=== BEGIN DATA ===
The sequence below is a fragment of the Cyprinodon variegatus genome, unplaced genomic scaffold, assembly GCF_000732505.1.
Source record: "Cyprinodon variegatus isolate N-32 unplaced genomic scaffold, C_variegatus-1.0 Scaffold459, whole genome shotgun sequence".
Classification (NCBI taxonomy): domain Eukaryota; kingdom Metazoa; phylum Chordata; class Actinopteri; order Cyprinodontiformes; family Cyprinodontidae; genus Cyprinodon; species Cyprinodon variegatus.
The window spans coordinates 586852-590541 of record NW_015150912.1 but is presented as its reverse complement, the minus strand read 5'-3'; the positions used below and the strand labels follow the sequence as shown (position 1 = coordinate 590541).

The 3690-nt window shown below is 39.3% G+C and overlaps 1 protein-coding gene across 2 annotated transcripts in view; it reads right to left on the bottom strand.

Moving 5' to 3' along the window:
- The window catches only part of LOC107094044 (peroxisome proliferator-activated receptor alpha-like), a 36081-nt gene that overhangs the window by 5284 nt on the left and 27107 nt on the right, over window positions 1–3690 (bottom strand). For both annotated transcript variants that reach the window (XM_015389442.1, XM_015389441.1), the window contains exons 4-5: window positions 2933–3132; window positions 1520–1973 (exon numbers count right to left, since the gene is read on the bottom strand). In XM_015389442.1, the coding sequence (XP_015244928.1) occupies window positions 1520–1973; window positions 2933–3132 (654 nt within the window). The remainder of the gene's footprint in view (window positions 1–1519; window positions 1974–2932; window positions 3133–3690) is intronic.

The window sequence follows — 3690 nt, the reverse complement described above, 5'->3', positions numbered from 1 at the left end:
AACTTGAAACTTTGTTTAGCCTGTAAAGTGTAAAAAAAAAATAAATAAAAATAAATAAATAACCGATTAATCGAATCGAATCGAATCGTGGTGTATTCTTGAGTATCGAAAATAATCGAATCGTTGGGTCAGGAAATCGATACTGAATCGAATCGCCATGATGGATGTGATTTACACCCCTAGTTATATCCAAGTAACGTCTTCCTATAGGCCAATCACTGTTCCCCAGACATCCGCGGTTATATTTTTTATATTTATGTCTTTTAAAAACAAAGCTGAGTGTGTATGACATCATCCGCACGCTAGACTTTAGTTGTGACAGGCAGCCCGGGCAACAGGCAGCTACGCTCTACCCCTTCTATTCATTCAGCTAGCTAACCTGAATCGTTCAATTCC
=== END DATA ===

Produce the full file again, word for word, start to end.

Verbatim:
The sequence below is a fragment of the Cyprinodon variegatus genome, unplaced genomic scaffold, assembly GCF_000732505.1.
Source record: "Cyprinodon variegatus isolate N-32 unplaced genomic scaffold, C_variegatus-1.0 Scaffold459, whole genome shotgun sequence".
Classification (NCBI taxonomy): domain Eukaryota; kingdom Metazoa; phylum Chordata; class Actinopteri; order Cyprinodontiformes; family Cyprinodontidae; genus Cyprinodon; species Cyprinodon variegatus.
The window spans coordinates 586852-590541 of record NW_015150912.1 but is presented as its reverse complement, the minus strand read 5'-3'; the positions used below and the strand labels follow the sequence as shown (position 1 = coordinate 590541).

The 3690-nt window shown below is 39.3% G+C and overlaps 1 protein-coding gene across 2 annotated transcripts in view; it reads right to left on the bottom strand.

Moving 5' to 3' along the window:
- The window catches only part of LOC107094044 (peroxisome proliferator-activated receptor alpha-like), a 36081-nt gene that overhangs the window by 5284 nt on the left and 27107 nt on the right, over window positions 1–3690 (bottom strand). For both annotated transcript variants that reach the window (XM_015389442.1, XM_015389441.1), the window contains exons 4-5: window positions 2933–3132; window positions 1520–1973 (exon numbers count right to left, since the gene is read on the bottom strand). In XM_015389442.1, the coding sequence (XP_015244928.1) occupies window positions 1520–1973; window positions 2933–3132 (654 nt within the window). The remainder of the gene's footprint in view (window positions 1–1519; window positions 1974–2932; window positions 3133–3690) is intronic.

The window sequence follows — 3690 nt, the reverse complement described above, 5'->3', positions numbered from 1 at the left end:
AACTTGAAACTTTGTTTAGCCTGTAAAGTGTAAAAAAAAAATAAATAAAAATAAATAAATAACCGATTAATCGAATCGAATCGAATCGTGGTGTATTCTTGAGTATCGAAAATAATCGAATCGTTGGGTCAGGAAATCGATACTGAATCGAATCGCCATGATGGATGTGATTTACACCCCTAGTTATATCCAAGTAACGTCTTCCTATAGGCCAATCACTGTTCCCCAGACATCCGCGGTTATATTTTTTATATTTATGTCTTTTAAAAACAAAGCTGAGTGTGTATGACATCATCCGCACGCTAGACTTTAGTTGTGACAGGCAGCCCGGGCAACAGGCAGCTACGCTCTACCCCTTCTATTCATTCAGCTAGCTAACCTGAATCGTTCAATTCC